Over the past several years, as I consult to care homes across the UK, I have observed elderly gentlemen patrolling a given area of their care home, and occasionally urinating along the walls, or in objects, in that same area. The staff see it as a continence issue and a ‘wandering’ pattern. Recently I witnessed two elderly men having a heated argument when one man tried to walk into the other’s patrolled area. The light bulb shone in my brain: is this a primitive territorial issue?
I asked five care homes to assist me on a project. Monitor the patrolling pattern of male residents and ascertain if they had a ‘territory’, document on the continence issues with these gents and also observe interaction with other residents in the patrolled area. After four months the results are in and a clear picture is presented. One that will not surprise anyone working in the care home setting. Here are the findings:
Mobile, dominant personality, males, take an area that will become their ‘territory’. These areas were 78% corridors,12% entrance/lobby 5% lounge, 3% entire care home, and 2% a outdoor space [garden/patio]
The area was patrolled on a constant basis when male resident was awake.
Urination to mark the area was present in 68% of the study group. Other marking rituals were drawing on walls, placing own items along the patrolled area, and spitting on walls.
Aggression was shown to ‘intruders’ to the territory, especially if intruder was male.
Territory was ‘policed’; elderly male on patrol would attempt to move staff on if they were in area, would push linen/housekeeping carts out of the way, did not like people standing and socializing in the area.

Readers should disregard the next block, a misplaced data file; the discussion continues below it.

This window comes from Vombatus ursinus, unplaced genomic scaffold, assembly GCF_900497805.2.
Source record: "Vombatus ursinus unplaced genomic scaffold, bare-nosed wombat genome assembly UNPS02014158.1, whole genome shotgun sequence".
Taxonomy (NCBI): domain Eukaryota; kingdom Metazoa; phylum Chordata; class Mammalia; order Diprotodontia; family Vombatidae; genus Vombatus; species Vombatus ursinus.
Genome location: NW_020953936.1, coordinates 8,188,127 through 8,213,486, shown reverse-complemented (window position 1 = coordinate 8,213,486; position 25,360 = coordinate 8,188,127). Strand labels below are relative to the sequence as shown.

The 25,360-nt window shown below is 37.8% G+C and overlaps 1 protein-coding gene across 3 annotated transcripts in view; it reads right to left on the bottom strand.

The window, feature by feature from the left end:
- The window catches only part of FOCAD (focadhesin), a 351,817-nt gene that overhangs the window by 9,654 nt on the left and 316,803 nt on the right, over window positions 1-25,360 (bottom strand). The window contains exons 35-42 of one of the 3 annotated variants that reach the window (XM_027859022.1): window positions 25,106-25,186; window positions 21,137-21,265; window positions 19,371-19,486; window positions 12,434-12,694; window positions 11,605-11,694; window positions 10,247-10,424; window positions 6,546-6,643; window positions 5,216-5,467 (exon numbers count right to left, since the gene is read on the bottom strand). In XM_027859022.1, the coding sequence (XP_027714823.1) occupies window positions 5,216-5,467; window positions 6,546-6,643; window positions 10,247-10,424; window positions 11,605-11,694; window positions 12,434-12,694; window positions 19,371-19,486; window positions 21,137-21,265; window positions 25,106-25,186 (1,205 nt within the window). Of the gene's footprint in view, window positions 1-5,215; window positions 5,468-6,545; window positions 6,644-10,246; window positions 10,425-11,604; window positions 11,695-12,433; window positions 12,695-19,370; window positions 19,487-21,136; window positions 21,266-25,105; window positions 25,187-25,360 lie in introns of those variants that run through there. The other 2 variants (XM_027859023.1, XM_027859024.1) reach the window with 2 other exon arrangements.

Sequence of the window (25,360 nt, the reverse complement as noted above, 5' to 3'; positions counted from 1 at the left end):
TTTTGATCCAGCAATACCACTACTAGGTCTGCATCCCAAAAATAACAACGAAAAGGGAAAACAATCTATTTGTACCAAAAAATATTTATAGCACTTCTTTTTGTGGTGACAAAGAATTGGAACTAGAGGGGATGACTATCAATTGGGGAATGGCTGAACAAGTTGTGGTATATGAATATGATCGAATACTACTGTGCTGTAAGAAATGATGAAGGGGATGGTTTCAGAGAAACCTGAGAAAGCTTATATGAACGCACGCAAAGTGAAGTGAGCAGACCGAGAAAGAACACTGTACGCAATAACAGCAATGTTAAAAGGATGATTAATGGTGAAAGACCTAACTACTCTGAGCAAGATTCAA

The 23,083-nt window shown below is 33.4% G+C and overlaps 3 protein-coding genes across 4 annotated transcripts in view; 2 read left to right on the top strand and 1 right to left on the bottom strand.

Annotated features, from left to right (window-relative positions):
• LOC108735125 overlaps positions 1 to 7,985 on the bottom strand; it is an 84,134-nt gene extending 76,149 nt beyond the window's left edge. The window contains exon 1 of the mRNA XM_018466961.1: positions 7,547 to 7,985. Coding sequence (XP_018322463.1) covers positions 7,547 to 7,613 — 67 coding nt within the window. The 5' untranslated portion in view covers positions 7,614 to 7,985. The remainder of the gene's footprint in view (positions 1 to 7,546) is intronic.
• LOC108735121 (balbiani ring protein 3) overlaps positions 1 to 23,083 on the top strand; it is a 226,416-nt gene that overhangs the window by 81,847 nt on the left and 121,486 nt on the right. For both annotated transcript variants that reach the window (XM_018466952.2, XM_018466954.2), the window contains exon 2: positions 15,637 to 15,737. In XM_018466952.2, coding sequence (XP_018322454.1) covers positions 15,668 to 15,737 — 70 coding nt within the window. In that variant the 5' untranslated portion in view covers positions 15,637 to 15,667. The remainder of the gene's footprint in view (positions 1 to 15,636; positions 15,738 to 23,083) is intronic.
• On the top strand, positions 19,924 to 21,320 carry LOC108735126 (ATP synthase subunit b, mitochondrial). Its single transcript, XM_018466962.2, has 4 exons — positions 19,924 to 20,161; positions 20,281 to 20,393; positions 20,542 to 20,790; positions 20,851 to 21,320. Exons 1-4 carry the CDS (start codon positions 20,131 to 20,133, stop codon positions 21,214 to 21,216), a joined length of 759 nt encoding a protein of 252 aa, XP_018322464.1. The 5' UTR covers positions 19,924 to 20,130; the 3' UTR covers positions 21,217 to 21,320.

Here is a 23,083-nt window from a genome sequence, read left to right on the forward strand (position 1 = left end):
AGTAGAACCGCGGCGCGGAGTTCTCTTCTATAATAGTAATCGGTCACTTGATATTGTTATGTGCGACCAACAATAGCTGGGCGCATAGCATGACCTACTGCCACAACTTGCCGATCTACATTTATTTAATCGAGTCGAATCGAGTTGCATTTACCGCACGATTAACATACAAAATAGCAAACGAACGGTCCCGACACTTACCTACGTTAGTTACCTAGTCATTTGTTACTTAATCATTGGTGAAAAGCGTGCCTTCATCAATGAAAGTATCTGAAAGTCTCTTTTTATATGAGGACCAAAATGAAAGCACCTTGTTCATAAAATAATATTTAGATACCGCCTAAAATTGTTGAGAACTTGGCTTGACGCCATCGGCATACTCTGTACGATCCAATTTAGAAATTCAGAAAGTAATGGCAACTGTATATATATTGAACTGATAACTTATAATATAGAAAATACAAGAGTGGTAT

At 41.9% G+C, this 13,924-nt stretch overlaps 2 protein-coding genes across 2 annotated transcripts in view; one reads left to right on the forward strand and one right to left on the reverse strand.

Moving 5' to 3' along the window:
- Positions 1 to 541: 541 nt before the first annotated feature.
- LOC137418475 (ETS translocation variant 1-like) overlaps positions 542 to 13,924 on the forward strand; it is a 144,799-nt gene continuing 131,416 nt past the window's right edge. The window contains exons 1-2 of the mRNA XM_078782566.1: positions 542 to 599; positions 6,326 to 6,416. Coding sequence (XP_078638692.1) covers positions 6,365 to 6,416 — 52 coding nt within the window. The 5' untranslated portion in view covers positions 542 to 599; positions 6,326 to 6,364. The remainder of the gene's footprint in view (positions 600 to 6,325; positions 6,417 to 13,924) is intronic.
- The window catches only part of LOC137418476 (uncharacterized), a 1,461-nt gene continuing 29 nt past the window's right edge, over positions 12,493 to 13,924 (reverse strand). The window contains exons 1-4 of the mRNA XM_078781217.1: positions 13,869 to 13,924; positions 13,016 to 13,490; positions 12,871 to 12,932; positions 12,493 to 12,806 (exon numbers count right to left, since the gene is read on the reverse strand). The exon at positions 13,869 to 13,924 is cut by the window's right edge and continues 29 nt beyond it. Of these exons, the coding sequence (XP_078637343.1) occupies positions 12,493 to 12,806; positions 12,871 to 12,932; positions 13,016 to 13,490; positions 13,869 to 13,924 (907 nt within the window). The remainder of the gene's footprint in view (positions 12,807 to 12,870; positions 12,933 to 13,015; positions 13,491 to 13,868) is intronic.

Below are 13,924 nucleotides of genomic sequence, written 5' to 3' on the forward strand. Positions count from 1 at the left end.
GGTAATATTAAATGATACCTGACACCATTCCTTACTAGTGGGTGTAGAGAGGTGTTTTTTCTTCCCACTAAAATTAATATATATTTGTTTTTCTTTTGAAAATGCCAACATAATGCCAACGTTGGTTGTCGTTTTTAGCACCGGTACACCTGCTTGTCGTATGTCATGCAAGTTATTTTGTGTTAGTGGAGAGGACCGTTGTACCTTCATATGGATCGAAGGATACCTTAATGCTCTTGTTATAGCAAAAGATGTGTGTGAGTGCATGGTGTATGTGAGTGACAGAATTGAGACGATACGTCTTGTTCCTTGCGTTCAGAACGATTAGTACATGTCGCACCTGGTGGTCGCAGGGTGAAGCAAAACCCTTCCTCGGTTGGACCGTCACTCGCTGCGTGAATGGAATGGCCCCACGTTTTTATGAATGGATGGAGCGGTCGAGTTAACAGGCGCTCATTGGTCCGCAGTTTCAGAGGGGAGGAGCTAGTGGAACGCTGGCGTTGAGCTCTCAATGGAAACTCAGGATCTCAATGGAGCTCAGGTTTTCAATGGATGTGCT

Female residents deferred to the territorial male and offered gifts. Gifts ranged from food items to the females underwear.
If patrolling was occurring in a hallway, the females who had rooms in patrolled area appeared calmer and slept on average an hour longer at night, then females in ‘unpatrolled’ areas. Often ladies would voice that they liked knowing the gentleman was ‘keeping them safe’.
Interesting that the female resident’s were benefiting from the patrolling! Staff often see the urination issue as a ‘challenging behavior’ but fail to look for positive outcomes that may also be occurring.
Obviously we want to encourage patrolling but mitigate the issue with urination. Some care homes had instituted plans which focused solely on the territorial males bladder routine but this approach was failing. The main point here is; the urination is marking and has no relation to toileting. Once staff recognized the difference in purpose; interventions altered.
Placing urinals along the patrolled area; in window sills, on handrails, on tables, making access to an appropriate object in which to urinate. This approached decreased urinating on wall or on floor by 37%. Adding a red circle to the wall/window/table to note the position of the urinal was also attempted and did increase use of the urinal by 10%.
Use of a planter, lined with cat liter and soil, placed in the patrol area and offered as an alternative place to urinate saw a decrease in wall/floor urination by 47%.
Removing the toilet door, if a toilet was on the patrol route, and substitution of a red curtain was attempted by one care home. They reported that the male did not increase his use of the toilet albeit that the toilet was more visible to him.
Allowing the male resident to place his items in the hallway such as putting his photographs on the walls of the patrolled area, saw a decrease in wall/floor urination of only 8%.
Giving the male a spray bottle of water as a substitute saw no decrease in wall/floor urination.
I do intend to continue this study for the foreseeable future and will report any findings that are remarkable. In the interim; I would suggest that if you do have a territorial male patrolling an area in your care home that you encourage him to do so, as it benefits other resident’s, and focus on interventions to assist marking in alternative, more acceptable ways versus looking at incontinence as the issue.